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Multiplicity of medication safety terms, definitions and functional meanings: when is enough enough?
  1. K H Yu1,
  2. R L Nation1,
  3. M J Dooley1,2
  1. 1Centre for Medication Safety, Department of Pharmacy Practice, Victorian College of Pharmacy, Monash University, Victoria, Australia
  2. 2Pharmacy Department, Bayside Health, Victoria, Australia
  1. Correspondence to:
 Professor R L Nation
 Centre for Medication Safety, Department of Pharmacy Practice, Victorian College of Pharmacy, Monash University, 381 Royal Parade, Parkville, Victoria 3052, Australia; Roger.Nationvcp.monash.edu.au

Abstract

Objectives: To identify the terms and definitions used by organisations involved in medication safety and to examine differences in functional meaning using a novel scenario assignment method.

Methods: Medication safety related terms and definitions were sought from websites of organisations associated with medication safety. The functional meanings of terms and definitions were analysed and compared using a scenario assignment method where each definition found was assessed against four scenarios with a central theme.

Main outcome measures: Medication safety related terms and definitions currently in use, similarities and differences in their functional meanings, and practical implications of the use of these terms and definitions.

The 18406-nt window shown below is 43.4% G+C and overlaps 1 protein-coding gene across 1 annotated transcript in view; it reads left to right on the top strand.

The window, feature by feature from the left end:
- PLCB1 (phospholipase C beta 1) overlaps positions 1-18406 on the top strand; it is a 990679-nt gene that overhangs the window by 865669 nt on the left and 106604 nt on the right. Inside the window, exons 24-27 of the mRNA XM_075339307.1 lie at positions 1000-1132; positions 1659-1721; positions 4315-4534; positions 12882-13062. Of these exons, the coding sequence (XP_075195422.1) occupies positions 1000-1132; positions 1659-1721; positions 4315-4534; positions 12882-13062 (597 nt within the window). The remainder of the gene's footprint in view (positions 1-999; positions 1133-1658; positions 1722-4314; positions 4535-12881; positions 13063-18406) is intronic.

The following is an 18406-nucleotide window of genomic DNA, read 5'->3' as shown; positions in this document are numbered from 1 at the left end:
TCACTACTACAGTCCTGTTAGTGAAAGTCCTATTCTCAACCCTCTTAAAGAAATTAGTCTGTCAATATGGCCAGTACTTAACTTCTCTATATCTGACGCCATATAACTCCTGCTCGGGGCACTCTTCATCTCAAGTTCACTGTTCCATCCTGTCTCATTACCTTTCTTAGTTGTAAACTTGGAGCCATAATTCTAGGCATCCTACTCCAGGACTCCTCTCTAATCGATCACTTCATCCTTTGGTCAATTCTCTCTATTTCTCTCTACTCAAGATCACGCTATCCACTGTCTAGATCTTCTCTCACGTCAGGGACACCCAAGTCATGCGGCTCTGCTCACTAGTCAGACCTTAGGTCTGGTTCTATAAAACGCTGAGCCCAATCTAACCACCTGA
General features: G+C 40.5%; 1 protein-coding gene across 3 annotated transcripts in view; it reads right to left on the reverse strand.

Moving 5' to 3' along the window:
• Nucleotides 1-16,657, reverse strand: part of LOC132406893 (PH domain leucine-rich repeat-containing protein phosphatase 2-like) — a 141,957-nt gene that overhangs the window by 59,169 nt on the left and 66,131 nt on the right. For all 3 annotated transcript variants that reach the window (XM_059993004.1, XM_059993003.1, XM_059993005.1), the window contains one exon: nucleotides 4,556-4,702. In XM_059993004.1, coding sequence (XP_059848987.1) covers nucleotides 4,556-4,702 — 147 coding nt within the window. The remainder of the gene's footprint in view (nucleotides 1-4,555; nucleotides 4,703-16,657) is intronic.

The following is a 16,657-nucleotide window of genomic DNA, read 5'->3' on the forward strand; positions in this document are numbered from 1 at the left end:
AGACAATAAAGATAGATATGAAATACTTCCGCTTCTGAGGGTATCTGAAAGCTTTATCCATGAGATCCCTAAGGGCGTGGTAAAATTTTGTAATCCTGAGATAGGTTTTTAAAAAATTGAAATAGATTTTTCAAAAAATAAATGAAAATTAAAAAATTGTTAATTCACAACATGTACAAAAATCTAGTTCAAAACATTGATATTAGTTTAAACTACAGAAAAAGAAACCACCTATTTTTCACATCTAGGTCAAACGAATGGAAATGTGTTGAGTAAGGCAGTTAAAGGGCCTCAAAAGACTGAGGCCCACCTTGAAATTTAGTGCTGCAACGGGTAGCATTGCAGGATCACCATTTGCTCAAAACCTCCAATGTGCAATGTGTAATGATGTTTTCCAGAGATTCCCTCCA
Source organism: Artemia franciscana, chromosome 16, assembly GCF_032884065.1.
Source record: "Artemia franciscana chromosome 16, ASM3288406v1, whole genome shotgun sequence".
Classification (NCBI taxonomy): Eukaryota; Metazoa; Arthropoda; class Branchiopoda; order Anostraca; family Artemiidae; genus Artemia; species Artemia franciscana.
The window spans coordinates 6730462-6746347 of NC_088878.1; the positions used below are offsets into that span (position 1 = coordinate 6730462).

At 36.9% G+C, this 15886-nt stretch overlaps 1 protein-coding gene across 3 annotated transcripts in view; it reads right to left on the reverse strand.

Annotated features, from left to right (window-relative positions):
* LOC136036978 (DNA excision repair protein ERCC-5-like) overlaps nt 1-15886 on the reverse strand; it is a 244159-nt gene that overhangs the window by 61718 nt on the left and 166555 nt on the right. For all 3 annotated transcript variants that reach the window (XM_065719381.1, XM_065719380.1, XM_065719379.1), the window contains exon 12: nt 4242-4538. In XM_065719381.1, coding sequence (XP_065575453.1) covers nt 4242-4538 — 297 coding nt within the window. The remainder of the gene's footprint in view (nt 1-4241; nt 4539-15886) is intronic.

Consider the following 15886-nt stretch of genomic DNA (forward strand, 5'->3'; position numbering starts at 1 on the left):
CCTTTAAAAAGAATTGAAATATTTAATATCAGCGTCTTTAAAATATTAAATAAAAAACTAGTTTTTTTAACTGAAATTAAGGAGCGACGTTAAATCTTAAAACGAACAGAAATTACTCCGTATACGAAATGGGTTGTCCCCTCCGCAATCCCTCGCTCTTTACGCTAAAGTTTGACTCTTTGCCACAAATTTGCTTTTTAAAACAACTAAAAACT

Results: Thirty three of 160 websites searched were found to have one or more definitions for medication safety related terms. Twenty five different terms with 119 definitions were found. The most frequently defined groups of terms were “adverse event” (8 different definitions), “error” (n = 9), “near miss” (n = 12), “adverse reaction” (n = 8), and “incident” (n = 4). Substantial diversity of functional meanings of definitions was demonstrated using the scenario-assignment method. Of the five groups of frequently defined terms, definitions within the “adverse event”, “near miss”, and “incident” groups resulted in three functional meanings each, while two functional meanings resulted for “error” and “adverse reaction”.

Conclusion: The multiplicity of terms, definitions and, most importantly, functional meanings demonstrates the urgent need for agreement on standardisation of nomenclature describing medication related occurrences. This is an essential prerequisite to enable meaningful analysis of incidence data and development of medication safety improvement strategies.

  • patient safety
  • medication errors
  • terms
  • definitions
  • functional meanings
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Footnotes

  • Competing interests: None.

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